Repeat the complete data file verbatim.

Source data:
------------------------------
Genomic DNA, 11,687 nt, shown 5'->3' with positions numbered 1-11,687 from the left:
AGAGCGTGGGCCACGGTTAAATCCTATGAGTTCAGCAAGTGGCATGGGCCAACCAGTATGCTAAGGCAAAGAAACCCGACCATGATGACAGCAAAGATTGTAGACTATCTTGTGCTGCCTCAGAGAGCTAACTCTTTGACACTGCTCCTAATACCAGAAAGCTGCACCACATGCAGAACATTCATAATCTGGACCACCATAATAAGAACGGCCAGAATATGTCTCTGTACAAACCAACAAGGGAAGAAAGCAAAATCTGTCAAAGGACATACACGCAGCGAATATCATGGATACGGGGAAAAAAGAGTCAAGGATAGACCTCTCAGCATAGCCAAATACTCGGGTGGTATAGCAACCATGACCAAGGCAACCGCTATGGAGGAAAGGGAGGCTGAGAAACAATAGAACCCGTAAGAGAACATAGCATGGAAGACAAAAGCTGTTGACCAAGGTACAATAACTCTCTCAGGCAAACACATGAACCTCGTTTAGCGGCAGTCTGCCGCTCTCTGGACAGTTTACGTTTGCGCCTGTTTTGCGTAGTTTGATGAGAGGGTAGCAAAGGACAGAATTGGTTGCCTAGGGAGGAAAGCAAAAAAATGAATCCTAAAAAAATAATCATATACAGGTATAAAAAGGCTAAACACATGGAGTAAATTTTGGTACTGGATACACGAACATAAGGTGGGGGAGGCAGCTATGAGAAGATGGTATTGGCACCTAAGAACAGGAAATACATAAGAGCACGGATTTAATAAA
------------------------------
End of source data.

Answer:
Genomic DNA, 11,687 nt, shown 5'->3' with positions numbered 1-11,687 from the left:
AGAGCGTGGGCCACGGTTAAATCCTATGAGTTCAGCAAGTGGCATGGGCCAACCAGTATGCTAAGGCAAAGAAACCCGACCATGATGACAGCAAAGATTGTAGACTATCTTGTGCTGCCTCAGAGAGCTAACTCTTTGACACTGCTCCTAATACCAGAAAGCTGCACCACATGCAGAACATTCATAATCTGGACCACCATAATAAGAACGGCCAGAATATGTCTCTGTACAAACCAACAAGGGAAGAAAGCAAAATCTGTCAAAGGACATACACGCAGCGAATATCATGGATACGGGGAAAAAAGAGTCAAGGATAGACCTCTCAGCATAGCCAAATACTCGGGTGGTATAGCAACCATGACCAAGGCAACCGCTATGGAGGAAAGGGAGGCTGAGAAACAATAGAACCCGTAAGAGAACATAGCATGGAAGACAAAAGCTGTTGACCAAGGTACAATAACTCTCTCAGGCAAACACATGAACCTCGTTTAGCGGCAGTCTGCCGCTCTCTGGACAGTTTACGTTTGCGCCTGTTTTGCGTAGTTTGATGAGAGGGTAGCAAAGGACAGAATTGGTTGCCTAGGGAGGAAAGCAAAAAAATGAATCCTAAAAAAATAATCATATACAGGTATAAAAAGGCTAAACACATGGAGTAAATTTTGGTACTGGATACACGAACATAAGGTGGGGGAGGCAGCTATGAGAAGATGGTATTGGCACCTAAGAACAGGAAATACATAAGAGCACGGATTTAATAAA